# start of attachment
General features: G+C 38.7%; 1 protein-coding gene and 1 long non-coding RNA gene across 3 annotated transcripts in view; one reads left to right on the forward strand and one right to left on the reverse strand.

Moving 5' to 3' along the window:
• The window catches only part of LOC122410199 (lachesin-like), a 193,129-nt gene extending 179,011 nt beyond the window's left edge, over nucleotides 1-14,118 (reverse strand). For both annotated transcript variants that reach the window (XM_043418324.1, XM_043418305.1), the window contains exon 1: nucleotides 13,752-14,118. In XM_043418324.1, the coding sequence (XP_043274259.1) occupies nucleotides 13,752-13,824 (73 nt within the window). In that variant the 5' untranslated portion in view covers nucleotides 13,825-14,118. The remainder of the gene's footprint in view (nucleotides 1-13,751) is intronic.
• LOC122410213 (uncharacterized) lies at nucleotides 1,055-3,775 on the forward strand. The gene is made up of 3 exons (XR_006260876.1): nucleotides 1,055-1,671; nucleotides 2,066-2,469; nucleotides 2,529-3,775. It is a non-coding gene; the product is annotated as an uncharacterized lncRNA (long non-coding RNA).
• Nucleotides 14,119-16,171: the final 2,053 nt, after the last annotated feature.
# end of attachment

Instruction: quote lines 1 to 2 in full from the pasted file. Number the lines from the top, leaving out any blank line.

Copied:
General features: G+C 38.7%; 1 protein-coding gene and 1 long non-coding RNA gene across 3 annotated transcripts in view; one reads left to right on the forward strand and one right to left on the reverse strand.

Moving 5' to 3' along the window: